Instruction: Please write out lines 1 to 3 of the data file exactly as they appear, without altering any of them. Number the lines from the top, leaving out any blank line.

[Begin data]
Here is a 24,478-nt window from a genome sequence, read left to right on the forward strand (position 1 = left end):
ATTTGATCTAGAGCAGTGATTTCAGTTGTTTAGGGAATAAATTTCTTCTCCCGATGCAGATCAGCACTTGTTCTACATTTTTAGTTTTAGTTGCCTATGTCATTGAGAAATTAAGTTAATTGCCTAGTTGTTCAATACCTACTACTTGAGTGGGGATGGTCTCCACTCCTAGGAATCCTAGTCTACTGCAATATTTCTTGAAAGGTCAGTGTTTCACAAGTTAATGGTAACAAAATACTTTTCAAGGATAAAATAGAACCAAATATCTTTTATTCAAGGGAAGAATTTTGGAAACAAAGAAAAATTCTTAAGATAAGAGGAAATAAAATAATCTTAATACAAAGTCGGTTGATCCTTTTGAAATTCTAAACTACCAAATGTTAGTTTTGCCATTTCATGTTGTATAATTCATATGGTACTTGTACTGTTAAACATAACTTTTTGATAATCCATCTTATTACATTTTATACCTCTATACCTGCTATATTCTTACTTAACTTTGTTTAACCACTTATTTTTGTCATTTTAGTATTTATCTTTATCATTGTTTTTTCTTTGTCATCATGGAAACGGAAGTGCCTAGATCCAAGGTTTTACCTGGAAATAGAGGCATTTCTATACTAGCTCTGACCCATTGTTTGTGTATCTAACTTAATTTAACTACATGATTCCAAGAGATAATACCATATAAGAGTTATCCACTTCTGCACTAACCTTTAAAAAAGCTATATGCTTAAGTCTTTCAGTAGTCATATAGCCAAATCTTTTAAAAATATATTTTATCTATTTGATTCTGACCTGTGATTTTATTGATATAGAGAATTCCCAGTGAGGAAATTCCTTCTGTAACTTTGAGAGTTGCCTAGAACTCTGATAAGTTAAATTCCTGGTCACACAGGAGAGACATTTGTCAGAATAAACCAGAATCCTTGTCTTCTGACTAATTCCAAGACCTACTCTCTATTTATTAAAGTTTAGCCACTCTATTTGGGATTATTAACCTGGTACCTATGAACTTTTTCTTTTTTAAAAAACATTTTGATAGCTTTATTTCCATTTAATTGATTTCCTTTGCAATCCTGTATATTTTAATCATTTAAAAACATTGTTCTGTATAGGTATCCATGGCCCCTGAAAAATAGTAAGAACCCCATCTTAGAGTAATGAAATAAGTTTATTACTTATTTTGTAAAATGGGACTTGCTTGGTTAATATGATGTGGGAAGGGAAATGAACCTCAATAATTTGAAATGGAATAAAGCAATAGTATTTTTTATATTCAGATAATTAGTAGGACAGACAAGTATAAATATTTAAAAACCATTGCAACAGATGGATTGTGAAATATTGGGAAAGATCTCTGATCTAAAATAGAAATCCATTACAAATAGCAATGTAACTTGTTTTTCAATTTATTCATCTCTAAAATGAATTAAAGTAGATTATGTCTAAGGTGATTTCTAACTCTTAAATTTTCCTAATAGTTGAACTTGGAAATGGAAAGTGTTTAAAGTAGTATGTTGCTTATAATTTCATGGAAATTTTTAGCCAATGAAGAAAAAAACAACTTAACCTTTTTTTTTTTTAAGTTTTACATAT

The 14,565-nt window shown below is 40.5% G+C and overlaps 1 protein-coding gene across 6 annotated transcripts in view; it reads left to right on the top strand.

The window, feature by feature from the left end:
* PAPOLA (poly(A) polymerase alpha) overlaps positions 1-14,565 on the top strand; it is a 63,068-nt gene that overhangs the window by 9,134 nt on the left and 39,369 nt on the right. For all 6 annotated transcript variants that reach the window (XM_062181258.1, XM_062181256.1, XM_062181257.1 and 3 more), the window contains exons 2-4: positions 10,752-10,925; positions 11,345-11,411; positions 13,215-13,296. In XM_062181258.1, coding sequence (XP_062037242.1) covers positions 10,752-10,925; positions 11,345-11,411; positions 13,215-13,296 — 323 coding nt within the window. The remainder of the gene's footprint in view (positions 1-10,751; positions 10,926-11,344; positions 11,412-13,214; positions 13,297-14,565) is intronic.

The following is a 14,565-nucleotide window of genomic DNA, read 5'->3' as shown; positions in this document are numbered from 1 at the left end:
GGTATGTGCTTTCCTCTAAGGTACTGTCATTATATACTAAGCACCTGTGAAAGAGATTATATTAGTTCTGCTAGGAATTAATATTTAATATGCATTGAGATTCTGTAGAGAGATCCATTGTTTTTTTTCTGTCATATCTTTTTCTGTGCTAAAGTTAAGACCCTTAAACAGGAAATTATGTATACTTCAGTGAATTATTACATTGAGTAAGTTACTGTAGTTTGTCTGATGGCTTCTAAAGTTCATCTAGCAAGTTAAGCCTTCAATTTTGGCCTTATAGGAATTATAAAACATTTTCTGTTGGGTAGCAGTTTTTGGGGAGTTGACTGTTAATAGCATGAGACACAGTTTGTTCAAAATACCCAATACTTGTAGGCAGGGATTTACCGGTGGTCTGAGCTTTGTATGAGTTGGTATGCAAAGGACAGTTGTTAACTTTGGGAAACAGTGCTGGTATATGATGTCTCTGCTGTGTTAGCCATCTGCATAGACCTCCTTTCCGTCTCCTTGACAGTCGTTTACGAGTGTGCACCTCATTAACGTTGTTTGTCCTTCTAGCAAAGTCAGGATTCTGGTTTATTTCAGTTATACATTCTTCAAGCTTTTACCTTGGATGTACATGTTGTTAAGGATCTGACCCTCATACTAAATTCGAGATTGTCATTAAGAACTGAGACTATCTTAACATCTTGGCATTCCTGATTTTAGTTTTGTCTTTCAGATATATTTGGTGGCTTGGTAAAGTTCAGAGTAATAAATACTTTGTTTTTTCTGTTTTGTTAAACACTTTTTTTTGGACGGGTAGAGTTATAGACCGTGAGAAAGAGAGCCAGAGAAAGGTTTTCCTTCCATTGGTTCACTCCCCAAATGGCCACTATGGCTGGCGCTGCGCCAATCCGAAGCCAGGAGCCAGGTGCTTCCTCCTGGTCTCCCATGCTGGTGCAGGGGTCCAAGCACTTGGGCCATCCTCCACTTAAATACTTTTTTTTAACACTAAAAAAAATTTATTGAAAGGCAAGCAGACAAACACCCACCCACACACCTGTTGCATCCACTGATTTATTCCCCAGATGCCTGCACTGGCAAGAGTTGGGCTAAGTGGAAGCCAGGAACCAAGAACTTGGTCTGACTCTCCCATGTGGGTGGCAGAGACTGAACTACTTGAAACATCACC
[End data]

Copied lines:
Here is a 24,478-nt window from a genome sequence, read left to right on the forward strand (position 1 = left end):
ATTTGATCTAGAGCAGTGATTTCAGTTGTTTAGGGAATAAATTTCTTCTCCCGATGCAGATCAGCACTTGTTCTACATTTTTAGTTTTAGTTGCCTATGTCATTGAGAAATTAAGTTAATTGCCTAGTTGTTCAATACCTACTACTTGAGTGGGGATGGTCTCCACTCCTAGGAATCCTAGTCTACTGCAATATTTCTTGAAAGGTCAGTGTTTCACAAGTTAATGGTAACAAAATACTTTTCAAGGATAAAATAGAACCAAATATCTTTTATTCAAGGGAAGAATTTTGGAAACAAAGAAAAATTCTTAAGATAAGAGGAAATAAAATAATCTTAATACAAAGTCGGTTGATCCTTTTGAAATTCTAAACTACCAAATGTTAGTTTTGCCATTTCATGTTGTATAATTCATATGGTACTTGTACTGTTAAACATAACTTTTTGATAATCCATCTTATTACATTTTATACCTCTATACCTGCTATATTCTTACTTAACTTTGTTTAACCACTTATTTTTGTCATTTTAGTATTTATCTTTATCATTGTTTTTTCTTTGTCATCATGGAAACGGAAGTGCCTAGATCCAAGGTTTTACCTGGAAATAGAGGCATTTCTATACTAGCTCTGACCCATTGTTTGTGTATCTAACTTAATTTAACTACATGATTCCAAGAGATAATACCATATAAGAGTTATCCACTTCTGCACTAACCTTTAAAAAAGCTATATGCTTAAGTCTTTCAGTAGTCATATAGCCAAATCTTTTAAAAATATATTTTATCTATTTGATTCTGACCTGTGATTTTATTGATATAGAGAATTCCCAGTGAGGAAATTCCTTCTGTAACTTTGAGAGTTGCCTAGAACTCTGATAAGTTAAATTCCTGGTCACACAGGAGAGACATTTGTCAGAATAAACCAGAATCCTTGTCTTCTGACTAATTCCAAGACCTACTCTCTATTTATTAAAGTTTAGCCACTCTATTTGGGATTATTAACCTGGTACCTATGAACTTTTTCTTTTTTAAAAAACATTTTGATAGCTTTATTTCCATTTAATTGATTTCCTTTGCAATCCTGTATATTTTAATCATTTAAAAACATTGTTCTGTATAGGTATCCATGGCCCCTGAAAAATAGTAAGAACCCCATCTTAGAGTAATGAAATAAGTTTATTACTTATTTTGTAAAATGGGACTTGCTTGGTTAATATGATGTGGGAAGGGAAATGAACCTCAATAATTTGAAATGGAATAAAGCAATAGTATTTTTTATATTCAGATAATTAGTAGGACAGACAAGTATAAATATTTAAAAACCATTGCAACAGATGGATTGTGAAATATTGGGAAAGATCTCTGATCTAAAATAGAAATCCATTACAAATAGCAATGTAACTTGTTTTTCAATTTATTCATCTCTAAAATGAATTAAAGTAGATTATGTCTAAGGTGATTTCTAACTCTTAAATTTTCCTAATAGTTGAACTTGGAAATGGAAAGTGTTTAAAGTAGTATGTTGCTTATAATTTCATGGAAATTTTTAGCCAATGAAGAAAAAAACAACTTAACCTTTTTTTTTTTTAAGTTTTACATAT

The 14,565-nt window shown below is 40.5% G+C and overlaps 1 protein-coding gene across 6 annotated transcripts in view; it reads left to right on the top strand.